Supreme Court Rules on When Mutual Fund Fees Are Too High

                               Doug Cornelius, Chief Compliance Officer 

The Supreme Court issued its opinion in Jones v. Harris Associates, addressing the standard for when mutual fund fees are too high.

Background

Under §36(b) of the Investment Company Act of 1940 the "the investment adviser of a registered investment company shall be deemed to have a fiduciary duty with respect to the receipt of compensation for services, or of payments of a material nature, paid by such registered investment company."

The traditional standard was that a breach of fiduciary duty occurs when the adviser charges a fee that is "so disproportionately large" or "excessive" that it "bears no reasonable relationship to the services rendered and could not have been the product of arm's-length bargaining." Gartenberg v. Merrill Lynch, 694 F.2d 923 (2nd Cir. 1982)

The Jones v. Harris case starts with the claim that the fees are excessive because they far exceed those charged to independent clients. Like many investment advisers, Harris charges less for institutional clients that invest in funds similar to its Oakmark funds. The plaintiffs take the position that a fiduciary should not charge a different price to its controlled clients than it does to its independent clients.

Judge Easterbrook in the Seventh Circuit rejected the Gartenberg standard and crafted a new one.  The court adopted a standard that an allegation that an adviser charged excessive fees for advisory services does not state a claim for breach of fiduciary duty under § 36(b), unless the adviser also misled the fund's board of directors in obtaining their approval of the compensation.

Decision

The Supreme Court concludes that

"Gartenberg was correct in its basic formulation of what §36(b) requires: to face liability under §36(b), an investment adviser must charge a fee that is so disproportionately large that it bears no reasonable relationship to the services rendered and could not have been the product of arm's length bargaining."

They also make it clear that the burden of proof is on the party claiming the breach, not the fiduciary.

The Supreme Court found fault is looking almost entirely at the element of disclosure. The result is that the Supreme Court overturned the Seventh Circuit and remanded it back for further proceedings.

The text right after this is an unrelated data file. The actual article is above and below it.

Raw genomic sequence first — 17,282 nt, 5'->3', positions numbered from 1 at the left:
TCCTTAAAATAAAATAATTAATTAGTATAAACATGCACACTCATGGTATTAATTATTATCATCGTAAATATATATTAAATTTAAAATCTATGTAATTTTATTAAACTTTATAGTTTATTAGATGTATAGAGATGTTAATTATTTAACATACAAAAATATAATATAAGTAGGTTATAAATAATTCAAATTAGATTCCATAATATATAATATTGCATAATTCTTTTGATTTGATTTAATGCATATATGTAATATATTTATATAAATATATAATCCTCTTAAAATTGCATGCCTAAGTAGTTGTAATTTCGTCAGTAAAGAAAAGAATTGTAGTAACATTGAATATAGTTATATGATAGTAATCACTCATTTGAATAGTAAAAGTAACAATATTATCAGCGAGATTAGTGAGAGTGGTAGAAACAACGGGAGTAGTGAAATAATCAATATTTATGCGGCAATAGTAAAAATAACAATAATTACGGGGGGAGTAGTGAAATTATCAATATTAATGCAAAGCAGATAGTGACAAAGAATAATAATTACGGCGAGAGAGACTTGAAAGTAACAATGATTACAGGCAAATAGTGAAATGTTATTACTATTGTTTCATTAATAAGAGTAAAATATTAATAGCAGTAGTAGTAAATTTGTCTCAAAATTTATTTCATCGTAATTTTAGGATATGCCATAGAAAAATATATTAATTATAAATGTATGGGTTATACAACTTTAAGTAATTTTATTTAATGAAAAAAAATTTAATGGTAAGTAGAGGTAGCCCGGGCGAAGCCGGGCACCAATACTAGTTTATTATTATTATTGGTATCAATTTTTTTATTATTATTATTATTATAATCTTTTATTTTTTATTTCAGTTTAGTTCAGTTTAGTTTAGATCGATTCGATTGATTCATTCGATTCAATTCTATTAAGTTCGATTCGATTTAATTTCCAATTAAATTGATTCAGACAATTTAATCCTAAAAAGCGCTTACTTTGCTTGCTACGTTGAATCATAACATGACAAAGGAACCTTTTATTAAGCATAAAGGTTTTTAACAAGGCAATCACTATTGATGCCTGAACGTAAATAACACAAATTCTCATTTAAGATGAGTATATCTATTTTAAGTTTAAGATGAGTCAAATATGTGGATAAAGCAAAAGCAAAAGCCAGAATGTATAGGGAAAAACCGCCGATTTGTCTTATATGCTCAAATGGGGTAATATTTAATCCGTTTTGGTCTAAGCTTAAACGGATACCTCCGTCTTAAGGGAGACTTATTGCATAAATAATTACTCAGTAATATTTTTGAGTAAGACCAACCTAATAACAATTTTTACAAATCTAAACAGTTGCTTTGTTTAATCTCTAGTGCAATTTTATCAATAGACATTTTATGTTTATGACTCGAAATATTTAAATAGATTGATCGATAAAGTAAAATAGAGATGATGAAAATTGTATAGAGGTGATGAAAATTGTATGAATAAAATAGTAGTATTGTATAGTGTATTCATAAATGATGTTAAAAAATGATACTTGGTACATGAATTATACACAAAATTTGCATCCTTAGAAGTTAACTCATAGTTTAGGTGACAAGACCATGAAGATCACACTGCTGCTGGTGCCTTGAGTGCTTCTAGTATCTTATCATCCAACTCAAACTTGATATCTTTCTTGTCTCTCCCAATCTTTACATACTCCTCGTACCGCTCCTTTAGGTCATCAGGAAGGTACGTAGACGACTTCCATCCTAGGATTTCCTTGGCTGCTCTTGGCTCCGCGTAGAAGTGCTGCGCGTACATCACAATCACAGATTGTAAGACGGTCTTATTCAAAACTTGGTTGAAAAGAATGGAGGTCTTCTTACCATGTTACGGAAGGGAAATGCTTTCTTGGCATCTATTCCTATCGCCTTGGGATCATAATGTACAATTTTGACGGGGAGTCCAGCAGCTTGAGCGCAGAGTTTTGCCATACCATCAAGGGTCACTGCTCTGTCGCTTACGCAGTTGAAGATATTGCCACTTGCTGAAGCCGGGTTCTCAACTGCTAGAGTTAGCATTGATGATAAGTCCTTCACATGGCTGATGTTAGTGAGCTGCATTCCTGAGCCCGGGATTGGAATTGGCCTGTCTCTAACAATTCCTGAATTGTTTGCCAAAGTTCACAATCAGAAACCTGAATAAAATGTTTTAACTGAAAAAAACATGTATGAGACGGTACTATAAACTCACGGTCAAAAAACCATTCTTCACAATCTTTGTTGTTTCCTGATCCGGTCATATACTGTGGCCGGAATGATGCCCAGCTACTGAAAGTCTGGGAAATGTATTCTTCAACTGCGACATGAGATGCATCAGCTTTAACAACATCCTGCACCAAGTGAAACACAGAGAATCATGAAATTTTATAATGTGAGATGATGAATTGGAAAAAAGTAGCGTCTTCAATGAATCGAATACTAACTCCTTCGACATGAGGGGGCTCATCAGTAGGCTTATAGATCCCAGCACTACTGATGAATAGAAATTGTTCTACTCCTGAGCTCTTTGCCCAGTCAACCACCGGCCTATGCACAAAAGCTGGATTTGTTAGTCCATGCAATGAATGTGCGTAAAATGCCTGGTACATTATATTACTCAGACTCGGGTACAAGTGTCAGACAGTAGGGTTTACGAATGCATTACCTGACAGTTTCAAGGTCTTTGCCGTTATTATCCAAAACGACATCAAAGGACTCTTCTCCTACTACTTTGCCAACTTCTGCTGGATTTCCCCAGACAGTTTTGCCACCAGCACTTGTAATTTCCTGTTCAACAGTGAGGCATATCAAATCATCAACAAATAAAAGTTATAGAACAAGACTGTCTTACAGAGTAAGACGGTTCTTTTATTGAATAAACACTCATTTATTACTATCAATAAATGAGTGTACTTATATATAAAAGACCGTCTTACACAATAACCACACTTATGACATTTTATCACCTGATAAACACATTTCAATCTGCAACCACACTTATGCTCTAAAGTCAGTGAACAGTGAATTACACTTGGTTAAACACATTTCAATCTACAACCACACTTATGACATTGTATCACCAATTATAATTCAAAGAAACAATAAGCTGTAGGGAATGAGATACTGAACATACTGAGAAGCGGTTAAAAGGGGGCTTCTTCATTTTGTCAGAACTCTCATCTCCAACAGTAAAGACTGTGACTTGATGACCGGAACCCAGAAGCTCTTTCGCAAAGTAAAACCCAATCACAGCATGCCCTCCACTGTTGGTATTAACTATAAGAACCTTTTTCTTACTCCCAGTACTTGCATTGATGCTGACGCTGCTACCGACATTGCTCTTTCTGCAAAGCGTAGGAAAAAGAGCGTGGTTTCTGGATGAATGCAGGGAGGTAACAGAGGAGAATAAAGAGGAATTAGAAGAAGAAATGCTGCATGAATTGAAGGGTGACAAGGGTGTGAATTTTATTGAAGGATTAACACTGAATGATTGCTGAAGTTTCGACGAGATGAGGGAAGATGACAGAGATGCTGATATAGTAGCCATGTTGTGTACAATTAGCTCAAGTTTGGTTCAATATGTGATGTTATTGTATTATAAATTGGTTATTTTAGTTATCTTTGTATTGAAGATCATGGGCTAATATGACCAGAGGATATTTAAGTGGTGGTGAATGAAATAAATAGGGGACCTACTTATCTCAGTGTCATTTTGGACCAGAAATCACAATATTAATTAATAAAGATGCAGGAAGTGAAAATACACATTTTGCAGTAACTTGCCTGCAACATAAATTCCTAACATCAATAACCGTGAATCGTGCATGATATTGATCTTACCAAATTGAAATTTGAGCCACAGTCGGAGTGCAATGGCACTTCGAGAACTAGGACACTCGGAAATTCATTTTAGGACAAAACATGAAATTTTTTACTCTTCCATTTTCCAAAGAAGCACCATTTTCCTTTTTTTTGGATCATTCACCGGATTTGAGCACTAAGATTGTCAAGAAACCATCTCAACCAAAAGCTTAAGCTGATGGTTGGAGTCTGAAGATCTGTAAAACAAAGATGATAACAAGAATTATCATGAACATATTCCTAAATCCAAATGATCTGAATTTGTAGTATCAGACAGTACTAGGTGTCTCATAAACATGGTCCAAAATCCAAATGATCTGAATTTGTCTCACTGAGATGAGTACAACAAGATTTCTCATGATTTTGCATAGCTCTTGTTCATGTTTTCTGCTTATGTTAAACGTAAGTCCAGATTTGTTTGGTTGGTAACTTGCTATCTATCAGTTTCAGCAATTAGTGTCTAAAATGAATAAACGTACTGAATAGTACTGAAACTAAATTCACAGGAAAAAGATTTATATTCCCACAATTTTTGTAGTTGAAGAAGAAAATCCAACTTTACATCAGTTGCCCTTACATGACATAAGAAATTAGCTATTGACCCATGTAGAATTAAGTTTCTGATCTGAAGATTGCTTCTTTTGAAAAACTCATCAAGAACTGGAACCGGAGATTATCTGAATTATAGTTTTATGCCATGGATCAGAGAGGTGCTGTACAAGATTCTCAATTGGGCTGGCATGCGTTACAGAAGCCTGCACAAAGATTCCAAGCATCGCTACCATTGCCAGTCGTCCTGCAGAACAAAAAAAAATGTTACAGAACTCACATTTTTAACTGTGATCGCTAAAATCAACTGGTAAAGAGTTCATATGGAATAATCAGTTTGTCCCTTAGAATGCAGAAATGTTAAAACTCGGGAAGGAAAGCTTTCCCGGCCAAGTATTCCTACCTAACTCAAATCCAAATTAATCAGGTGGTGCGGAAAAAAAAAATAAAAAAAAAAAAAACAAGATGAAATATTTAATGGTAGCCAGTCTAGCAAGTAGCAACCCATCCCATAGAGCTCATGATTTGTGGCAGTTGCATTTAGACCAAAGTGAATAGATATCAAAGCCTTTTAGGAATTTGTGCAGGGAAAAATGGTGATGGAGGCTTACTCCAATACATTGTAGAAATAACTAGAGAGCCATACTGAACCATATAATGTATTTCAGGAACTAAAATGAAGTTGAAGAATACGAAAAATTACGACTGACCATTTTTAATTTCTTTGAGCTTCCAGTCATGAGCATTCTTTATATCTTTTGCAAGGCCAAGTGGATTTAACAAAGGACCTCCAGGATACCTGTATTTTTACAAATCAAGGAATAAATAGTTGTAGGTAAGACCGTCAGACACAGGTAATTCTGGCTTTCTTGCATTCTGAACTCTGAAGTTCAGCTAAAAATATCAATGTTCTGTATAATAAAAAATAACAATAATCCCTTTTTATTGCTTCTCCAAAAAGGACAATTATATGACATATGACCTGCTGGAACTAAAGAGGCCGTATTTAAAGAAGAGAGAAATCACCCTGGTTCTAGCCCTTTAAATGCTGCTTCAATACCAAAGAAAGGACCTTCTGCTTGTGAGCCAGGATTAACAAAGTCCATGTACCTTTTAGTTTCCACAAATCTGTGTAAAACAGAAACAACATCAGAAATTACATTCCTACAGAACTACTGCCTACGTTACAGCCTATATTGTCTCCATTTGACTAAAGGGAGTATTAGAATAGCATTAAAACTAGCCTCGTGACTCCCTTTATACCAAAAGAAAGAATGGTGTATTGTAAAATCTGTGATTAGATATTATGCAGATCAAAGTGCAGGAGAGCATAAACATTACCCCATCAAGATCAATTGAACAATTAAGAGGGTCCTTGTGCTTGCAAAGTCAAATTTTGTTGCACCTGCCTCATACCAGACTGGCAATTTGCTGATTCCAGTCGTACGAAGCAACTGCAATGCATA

What does the standard mean?

The Investment Company Act does not necessarily ensure fee parity between mutual funds and institutional clients. Courts need to look at the similarities and differences in the services being provided to different clients.

Courts should not rely too heavily on comparing fees charged by other advisers. Fees may not be the product of arm's length negotiations.

A court should give greater deference to fund fees when a board's process for negotiating and reviewing compensation is robust. "[I]f the disinterested directors considered the relevant factors, their decision to approve a particular fee agreement is entitled to considerable weight, even if a court might weigh the factors differently." If a fund adviser fails to disclose material information to the board, the court should use greater scrutiny.

"[A]n adviser's compliance or non-compliance with its disclosure obligations is a factor that must be considered in calibrating the degree of deference that is due a board's decision to approve an adviser's fees."

The result is that courts should defer to the "defers to the informed conclusions of disinterested boards" and hold "plaintiffs to their heavy burden of proof."

Sources:

For additional commentary on developments in compliance and ethics, visit Compliance Building, a blog by Doug Cornelius.

 

Doug Cornelius is the Chief Compliance Officer for a real estate private equity firm. On his blog, Compliance Building, he writes about compliance and business ethics.